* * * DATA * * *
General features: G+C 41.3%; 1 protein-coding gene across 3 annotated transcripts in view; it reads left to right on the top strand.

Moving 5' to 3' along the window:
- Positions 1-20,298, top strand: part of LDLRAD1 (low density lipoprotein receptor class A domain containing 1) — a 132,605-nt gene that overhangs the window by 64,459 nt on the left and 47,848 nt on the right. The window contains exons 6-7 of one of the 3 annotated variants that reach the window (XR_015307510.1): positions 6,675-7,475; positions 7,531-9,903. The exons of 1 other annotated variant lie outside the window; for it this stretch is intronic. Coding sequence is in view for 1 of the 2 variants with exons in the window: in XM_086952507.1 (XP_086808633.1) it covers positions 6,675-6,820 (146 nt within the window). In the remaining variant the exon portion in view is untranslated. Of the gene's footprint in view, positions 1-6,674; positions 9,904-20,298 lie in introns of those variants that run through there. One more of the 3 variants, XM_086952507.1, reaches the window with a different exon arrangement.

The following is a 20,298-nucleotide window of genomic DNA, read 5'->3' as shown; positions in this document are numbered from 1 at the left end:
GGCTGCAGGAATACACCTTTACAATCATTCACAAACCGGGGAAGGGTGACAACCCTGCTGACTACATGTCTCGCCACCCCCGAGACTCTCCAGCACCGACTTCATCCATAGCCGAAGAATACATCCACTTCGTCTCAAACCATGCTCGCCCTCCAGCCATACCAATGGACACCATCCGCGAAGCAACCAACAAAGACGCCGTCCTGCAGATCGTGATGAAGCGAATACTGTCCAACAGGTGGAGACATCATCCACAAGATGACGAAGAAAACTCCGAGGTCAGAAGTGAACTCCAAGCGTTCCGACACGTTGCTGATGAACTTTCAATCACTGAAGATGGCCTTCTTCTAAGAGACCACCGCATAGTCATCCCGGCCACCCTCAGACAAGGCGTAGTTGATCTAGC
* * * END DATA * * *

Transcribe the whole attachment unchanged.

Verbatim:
General features: G+C 41.3%; 1 protein-coding gene across 3 annotated transcripts in view; it reads left to right on the top strand.

Moving 5' to 3' along the window:
- Positions 1-20,298, top strand: part of LDLRAD1 (low density lipoprotein receptor class A domain containing 1) — a 132,605-nt gene that overhangs the window by 64,459 nt on the left and 47,848 nt on the right. The window contains exons 6-7 of one of the 3 annotated variants that reach the window (XR_015307510.1): positions 6,675-7,475; positions 7,531-9,903. The exons of 1 other annotated variant lie outside the window; for it this stretch is intronic. Coding sequence is in view for 1 of the 2 variants with exons in the window: in XM_086952507.1 (XP_086808633.1) it covers positions 6,675-6,820 (146 nt within the window). In the remaining variant the exon portion in view is untranslated. Of the gene's footprint in view, positions 1-6,674; positions 9,904-20,298 lie in introns of those variants that run through there. One more of the 3 variants, XM_086952507.1, reaches the window with a different exon arrangement.

The following is a 20,298-nucleotide window of genomic DNA, read 5'->3' as shown; positions in this document are numbered from 1 at the left end:
GGCTGCAGGAATACACCTTTACAATCATTCACAAACCGGGGAAGGGTGACAACCCTGCTGACTACATGTCTCGCCACCCCCGAGACTCTCCAGCACCGACTTCATCCATAGCCGAAGAATACATCCACTTCGTCTCAAACCATGCTCGCCCTCCAGCCATACCAATGGACACCATCCGCGAAGCAACCAACAAAGACGCCGTCCTGCAGATCGTGATGAAGCGAATACTGTCCAACAGGTGGAGACATCATCCACAAGATGACGAAGAAAACTCCGAGGTCAGAAGTGAACTCCAAGCGTTCCGACACGTTGCTGATGAACTTTCAATCACTGAAGATGGCCTTCTTCTAAGAGACCACCGCATAGTCATCCCGGCCACCCTCAGACAAGGCGTAGTTGATCTAGC